History

The Salem Witch Trials

Published by:

history-lists-witch-trials-E

The Creepy but True Story of the Salem Witch Trials:

salemexamofIt was a much simpler time in our country’s history. A time when the people were God-fearing, strongly superstitious and largely uneducated. Neighbors relied upon each other for support and assistance, and there was no room for individualism among the puritans of the Massachusetts Bay Colony.

The nights were long and dark, lit only by the feeble light of the homemade tallow candle. The forests and countryside were dark and unfriendly. The native inhabitants often hostile, were a constant threat. Life was hard and survival difficult. Everywhere there was fear, darkness and death.

Salem Witch Trials Timeline:

* Salem Village in the Massachusetts Bay Colony, is settled by 5 farmers who moved to the area in the 1630s and it becomes a separate parish with its own meetinghouse and minister in 1672.

* In 1689 Samuel Parris,a minister, moves to Salem village with his family and 2 slaves, Tituba and Indian John.

* In January of 1692, Parris’ daughter, Elizabeth Parris, Jr., known as Betty, falls ill.

* It is Betty’s illness which begins the “witch hunt” and subsequent Salem Witch Trials in Salem village.

Factors Leading to the Witchcraft Hysteria in Salem Village:

Witchcraft_at_Salem_VillageWitchcraft trials had been going on for several centuries throughout Europe, with the approval and support of the Church. Countless thousands of men and women had been tortured and executed for alleged witchcraft and devil worship.

The Puritans were a very strict and serious minded religious group, that did not condone, singing,dancing or recreational (non-work related) activity. Such activity was considered idleness and the influence of the devil.

Some of the actual factors leading to accusations in the Salem Witch Trials, included petty jealousies and feuds, property, several of the accused witches were well-off and if convicted of witchcraft, their property was forfeit. Other reasons included their failure to attend church regularly, and perceived opposition to the minister, Samuel Parris, as well as any odd (for the time) behaviors.

The Salem Witch Trial Proceedings:

January 1692, “Betty” becomes ill, the Reverend Samuel Parris consults with the town doctor, William Griggs. The doctor can find nothing wrong with the girl, and under some pressure from the minister, blames the girl’s illness on witchcraft. This very unmedical diagnosis began the witch hunt hysteria in Salem.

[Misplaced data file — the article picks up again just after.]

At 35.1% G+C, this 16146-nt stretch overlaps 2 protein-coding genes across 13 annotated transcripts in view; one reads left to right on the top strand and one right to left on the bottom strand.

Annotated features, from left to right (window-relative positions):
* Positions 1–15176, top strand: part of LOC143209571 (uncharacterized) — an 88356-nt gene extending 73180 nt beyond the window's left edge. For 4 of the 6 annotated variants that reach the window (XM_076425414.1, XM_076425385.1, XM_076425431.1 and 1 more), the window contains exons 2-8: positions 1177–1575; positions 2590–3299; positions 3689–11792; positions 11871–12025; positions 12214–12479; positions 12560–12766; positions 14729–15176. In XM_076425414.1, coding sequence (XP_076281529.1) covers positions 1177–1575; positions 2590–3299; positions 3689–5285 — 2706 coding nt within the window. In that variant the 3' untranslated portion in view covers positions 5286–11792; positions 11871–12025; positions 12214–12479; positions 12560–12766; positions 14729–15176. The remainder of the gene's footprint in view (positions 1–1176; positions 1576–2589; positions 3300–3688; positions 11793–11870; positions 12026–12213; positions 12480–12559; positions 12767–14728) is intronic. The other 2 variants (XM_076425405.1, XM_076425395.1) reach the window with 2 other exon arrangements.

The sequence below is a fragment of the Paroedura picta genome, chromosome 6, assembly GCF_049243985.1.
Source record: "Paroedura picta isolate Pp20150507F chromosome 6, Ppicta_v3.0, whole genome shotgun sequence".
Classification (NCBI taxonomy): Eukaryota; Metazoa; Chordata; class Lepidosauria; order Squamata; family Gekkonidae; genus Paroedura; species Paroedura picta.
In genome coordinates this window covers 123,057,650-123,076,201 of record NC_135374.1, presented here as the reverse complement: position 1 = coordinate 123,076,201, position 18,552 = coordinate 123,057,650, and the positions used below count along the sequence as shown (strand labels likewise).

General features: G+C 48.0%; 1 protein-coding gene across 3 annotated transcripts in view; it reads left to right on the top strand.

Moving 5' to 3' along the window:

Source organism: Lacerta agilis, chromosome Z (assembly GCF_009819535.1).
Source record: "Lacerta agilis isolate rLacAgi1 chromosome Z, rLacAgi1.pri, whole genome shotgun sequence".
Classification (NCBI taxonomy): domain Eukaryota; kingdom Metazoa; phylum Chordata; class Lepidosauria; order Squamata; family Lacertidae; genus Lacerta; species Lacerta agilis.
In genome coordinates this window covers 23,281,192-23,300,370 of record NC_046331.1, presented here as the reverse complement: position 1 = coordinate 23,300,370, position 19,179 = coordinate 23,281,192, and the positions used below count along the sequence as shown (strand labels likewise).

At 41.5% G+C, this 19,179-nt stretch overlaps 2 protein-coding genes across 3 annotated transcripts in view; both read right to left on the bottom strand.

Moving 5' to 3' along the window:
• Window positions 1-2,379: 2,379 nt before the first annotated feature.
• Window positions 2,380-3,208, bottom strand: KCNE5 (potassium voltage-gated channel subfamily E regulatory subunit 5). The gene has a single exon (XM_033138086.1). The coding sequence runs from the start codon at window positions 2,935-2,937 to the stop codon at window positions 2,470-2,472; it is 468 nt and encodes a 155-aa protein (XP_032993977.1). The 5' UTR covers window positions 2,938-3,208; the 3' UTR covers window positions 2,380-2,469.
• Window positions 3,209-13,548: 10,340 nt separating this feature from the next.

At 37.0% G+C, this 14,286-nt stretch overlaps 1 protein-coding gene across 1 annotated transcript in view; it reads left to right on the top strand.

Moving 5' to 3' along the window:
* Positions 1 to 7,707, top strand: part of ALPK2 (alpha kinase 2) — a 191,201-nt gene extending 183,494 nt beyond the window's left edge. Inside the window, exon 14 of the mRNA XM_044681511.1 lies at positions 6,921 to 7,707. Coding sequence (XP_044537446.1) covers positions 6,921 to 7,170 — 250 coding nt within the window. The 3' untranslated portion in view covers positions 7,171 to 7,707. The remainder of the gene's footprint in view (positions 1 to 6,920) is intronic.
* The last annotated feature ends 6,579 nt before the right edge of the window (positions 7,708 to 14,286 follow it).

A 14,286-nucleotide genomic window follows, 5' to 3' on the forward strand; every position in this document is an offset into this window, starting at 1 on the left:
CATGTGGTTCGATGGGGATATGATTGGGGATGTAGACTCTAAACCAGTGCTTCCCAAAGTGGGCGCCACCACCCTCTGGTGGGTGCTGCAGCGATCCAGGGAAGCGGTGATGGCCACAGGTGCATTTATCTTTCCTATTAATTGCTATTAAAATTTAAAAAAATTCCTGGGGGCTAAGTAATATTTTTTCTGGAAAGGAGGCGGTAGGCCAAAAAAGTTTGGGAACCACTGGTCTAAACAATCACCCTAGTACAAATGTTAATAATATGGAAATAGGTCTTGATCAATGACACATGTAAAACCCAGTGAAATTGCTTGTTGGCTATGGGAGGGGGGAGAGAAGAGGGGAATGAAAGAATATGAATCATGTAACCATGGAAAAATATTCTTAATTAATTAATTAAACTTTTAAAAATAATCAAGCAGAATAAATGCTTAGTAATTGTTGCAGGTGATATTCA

The town was already anxious, due to a recent smallpox outbreak. In their religious belief this outbreak was also a sign of the devil’s presence in their community.

For reasons which will never be fully known, the minister’s daughter Betty and several of her friends began calling out the names of people in the village, who were said to be bewitching them. Soon the town jail was filled with 150 people from Salem and surrounding villages, who had been accused.

The Salem Witch Trials began in June 1692 and were presided over by Chief Justice William Stoughton. The first to go to trial and be hanged was Bridget Bishop. Thirteen women and four men, would follow her to the gallows over the summer. An additional man Giles Corey was “pressed,” crushed to death with large heavy stones, as he steadfastly refused to plead guilty to the witchcraft charge against him.

In October of 1692, the trials suddenly ended, when the court was dismissed by the Governor of the Massachusetts Bay Colony, William Phipps, who ruled that so-called “spectral evidence” was not allowable. The accused still in custody were immediately released and those found guilty and waiting on “death row” were pardoned and released.

In following years, apologies were issued, but the wounds to the Village of Salem ran deep. The Salem Witch Trials became an example of what fear, superstition, and petty jealousies can do to a tight knit society.

Many accused and convicted persons continued to languish in jail after the trials ended, because they could not afford the money required for their release.

Many of the released,but convicted persons ended up poor and destitute, since all their property was seized and would not be returned to them.

There was a food shortage in Salem, as the fields had been neglected due to the turmoil of the trials.

The Reverend Parris and his family were forced to move away from Salem by April 1696, due to community pressure. His son Noyes died insane.

The Puritan Religion began to fade-out and lose influence as a direct result of the Witch Trials. Colonial society began to question the outmoded and superstitious beliefs of the Puritans.

Following the Salem Witch Trials, there was never another witch trial or witch execution in the American colonies.